Image Compression:
How Math Led to the JPEG2000 Standard
Wavelet Transformations
Introduction/History
The term wavelet is relatively new in mathematics. While much of the companion theory that is used in wavelet analysis dates back to the 19th century, most researchers would agree that modern research in wavelet theory can be traced to the 1984 paper by French physicists Jean Morlet and Alexander Grossman and the foundational work on multiresolution analysis of Yves Meyer and Stephane Mallat in 1992 and 1989, respectively. Ingrid Daubechies constructed wavelet functions in 1988 and 1993 papers that give rise to all of the discrete wavelet transformations that are described on this web site. A wonderful description of the history of wavelets can be found in the book by Barbara Burke Hubbard.
Research on the topic and applications exploded in the 1990's. Much of the research in the 1990's focused on the applications of the discrete wavelet transformation and some of that work obviously led to the incorporation of the discrete wavelet transformation in the JPEG2000 Image Compression Standard. Some applications of wavelets (other than image compression) are:
 FBI fingerprint storage
 Edge detection in images
 Image morphing
 Image watermarking
 Signal denoising
(check out the web site Brahms at the piano)
 Detection of epileptic seizures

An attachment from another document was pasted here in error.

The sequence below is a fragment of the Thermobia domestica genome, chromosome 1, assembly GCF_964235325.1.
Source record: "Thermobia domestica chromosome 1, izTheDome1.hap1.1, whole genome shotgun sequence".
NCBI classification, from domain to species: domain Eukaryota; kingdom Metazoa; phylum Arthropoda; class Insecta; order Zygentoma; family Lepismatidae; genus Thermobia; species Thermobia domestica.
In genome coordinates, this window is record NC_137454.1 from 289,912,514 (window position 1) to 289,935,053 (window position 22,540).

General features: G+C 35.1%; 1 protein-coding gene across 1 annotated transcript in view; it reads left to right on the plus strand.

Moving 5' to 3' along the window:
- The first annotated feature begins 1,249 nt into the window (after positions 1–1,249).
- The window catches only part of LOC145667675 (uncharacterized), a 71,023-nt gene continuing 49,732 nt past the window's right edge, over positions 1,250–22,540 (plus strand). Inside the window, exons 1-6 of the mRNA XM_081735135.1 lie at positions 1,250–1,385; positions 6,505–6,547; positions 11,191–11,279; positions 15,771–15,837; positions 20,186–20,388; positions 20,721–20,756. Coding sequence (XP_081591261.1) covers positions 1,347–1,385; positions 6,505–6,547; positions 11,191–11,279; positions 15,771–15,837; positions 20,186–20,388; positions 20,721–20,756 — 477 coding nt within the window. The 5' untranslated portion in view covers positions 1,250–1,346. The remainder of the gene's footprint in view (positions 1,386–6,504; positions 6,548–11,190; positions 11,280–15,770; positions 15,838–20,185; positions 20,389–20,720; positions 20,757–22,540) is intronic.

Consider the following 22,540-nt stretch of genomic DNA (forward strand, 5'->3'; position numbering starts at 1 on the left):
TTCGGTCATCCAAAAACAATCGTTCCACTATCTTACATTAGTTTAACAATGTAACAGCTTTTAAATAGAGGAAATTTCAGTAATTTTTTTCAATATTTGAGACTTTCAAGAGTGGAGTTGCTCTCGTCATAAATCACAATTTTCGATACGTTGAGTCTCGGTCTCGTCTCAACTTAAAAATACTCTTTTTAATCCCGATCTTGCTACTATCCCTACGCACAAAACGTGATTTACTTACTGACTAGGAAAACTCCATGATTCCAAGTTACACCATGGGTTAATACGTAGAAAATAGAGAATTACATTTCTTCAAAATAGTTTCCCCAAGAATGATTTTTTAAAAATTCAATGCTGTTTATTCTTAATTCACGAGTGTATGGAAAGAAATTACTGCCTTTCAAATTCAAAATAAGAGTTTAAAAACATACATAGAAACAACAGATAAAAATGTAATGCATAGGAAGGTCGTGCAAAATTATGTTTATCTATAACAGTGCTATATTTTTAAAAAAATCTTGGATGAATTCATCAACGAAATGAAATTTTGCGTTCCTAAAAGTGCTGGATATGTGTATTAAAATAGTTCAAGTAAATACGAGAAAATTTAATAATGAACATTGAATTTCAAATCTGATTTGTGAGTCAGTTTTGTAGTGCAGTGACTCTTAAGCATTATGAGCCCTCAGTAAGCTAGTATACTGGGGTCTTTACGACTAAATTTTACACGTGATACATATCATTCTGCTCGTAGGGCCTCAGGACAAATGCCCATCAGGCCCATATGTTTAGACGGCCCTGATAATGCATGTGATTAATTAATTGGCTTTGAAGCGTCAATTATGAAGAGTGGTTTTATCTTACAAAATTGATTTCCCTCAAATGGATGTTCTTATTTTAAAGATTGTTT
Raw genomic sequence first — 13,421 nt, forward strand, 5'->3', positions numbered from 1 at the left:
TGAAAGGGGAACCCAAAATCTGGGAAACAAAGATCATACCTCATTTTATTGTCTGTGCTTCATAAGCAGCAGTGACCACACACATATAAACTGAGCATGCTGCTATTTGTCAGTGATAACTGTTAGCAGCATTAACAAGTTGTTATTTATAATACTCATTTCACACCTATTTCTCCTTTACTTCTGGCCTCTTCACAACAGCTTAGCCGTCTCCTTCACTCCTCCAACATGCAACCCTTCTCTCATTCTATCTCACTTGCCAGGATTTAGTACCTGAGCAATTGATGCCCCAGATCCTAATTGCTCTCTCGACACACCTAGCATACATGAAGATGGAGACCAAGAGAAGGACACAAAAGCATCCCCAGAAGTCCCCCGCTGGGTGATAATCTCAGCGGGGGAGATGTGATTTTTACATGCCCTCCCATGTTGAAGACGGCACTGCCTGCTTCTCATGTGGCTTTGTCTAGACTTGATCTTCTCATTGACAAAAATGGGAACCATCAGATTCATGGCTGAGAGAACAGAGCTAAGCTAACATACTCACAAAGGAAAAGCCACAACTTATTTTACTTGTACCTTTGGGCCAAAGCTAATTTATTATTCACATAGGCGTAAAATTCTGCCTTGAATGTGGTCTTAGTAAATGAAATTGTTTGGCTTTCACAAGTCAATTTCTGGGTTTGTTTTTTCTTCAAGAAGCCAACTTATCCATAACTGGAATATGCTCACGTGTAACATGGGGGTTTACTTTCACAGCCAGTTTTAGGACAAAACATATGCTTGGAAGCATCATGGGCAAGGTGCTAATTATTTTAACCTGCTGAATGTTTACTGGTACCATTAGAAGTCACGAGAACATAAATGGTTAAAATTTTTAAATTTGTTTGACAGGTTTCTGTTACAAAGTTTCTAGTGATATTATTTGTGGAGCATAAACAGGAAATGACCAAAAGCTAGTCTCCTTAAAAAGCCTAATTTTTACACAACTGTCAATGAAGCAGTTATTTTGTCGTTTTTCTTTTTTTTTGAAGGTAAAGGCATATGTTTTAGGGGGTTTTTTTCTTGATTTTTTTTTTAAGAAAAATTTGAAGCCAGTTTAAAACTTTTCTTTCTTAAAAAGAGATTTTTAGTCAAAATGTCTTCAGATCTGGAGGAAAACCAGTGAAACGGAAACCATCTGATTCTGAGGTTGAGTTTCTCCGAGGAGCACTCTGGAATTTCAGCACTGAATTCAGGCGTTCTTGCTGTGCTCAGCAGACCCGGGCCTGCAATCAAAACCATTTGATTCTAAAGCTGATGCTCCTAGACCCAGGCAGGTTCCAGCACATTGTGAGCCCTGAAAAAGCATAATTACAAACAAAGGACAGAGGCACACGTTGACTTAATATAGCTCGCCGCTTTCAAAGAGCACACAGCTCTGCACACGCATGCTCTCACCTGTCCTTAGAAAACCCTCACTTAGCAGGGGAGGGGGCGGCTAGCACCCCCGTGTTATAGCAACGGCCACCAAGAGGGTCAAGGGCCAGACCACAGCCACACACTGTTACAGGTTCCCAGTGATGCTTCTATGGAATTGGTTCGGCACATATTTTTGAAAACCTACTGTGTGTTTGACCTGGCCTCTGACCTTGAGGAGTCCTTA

Seismic data analysis
 Estimation of probability density functions
 Modeling of time series
 Numerical solutions to partial differential equatioms
What is a Discrete Wavelet Transformation?
A discrete wavelet transformation, like all linear transformations, can be represented as a matrix. Most transformation matrices share common properties:
 Block structure: an N x N wavelet matrix (with N even) is built from two blocks of size N/2 x N. The top block, when multiplied with a length N input vector, produces a list of N/2 weighted averages of the input values. The bottom block, when multiplied with a length N input vector, produces a list of differences that can be combined with the weighted averages to reconstruct the original input values.
 Cyclic rows: The top block is built from a (short) list of numbers. These numbers are placed in the top row of the top block and each subsequent row is obtained by rotating the previous row two units right. The list of L numbers, when dotted with a list of L input values, creates a weighted average of the L inputs. The bottom block is built in the same way but with a different list of numbers. In some cases, the list used for the bottom block is constructed from the list used for the top block. This list of M numbers, when dotted with a list of M input values, creates a measure of how those M values change. The list of values that make up the bottom block must sum to 0.
 Inverse Structure: The inverse of a wavelet matrix should be the transpose of a wavelet matrix. In some cases the wavelet matrix is constructed so that it is orthogonal. In this case, its inverse is its transpose. In other cases, two lists are used to create wavelet matrix W and the inverse of W is the transpose of matrix U where U is constructed from two lists of numbers.
Example Transformation Matrix
Here is an example of a wavelet matrix:
W = \left[\matrix{
3/4 & 1/4 & 1/8 & 0 & 0 & 0 & 1/8 & 1/4 \\
1/8 & 1/4 & 3/4 & 1/4 & 1/8 & 0 & 0 & 0 \\
0 & 0 & 1/8 & 1/4 & 3/4 & 1/4 & 1/8 & 0 \\
1/8 & 0 & 0 & 0 & 1/8 & 1/4 & 3/4 & 1/4 \\
1/2 & 1 & 1/2 & 0 & 0 & 0 & 0 & 0 \\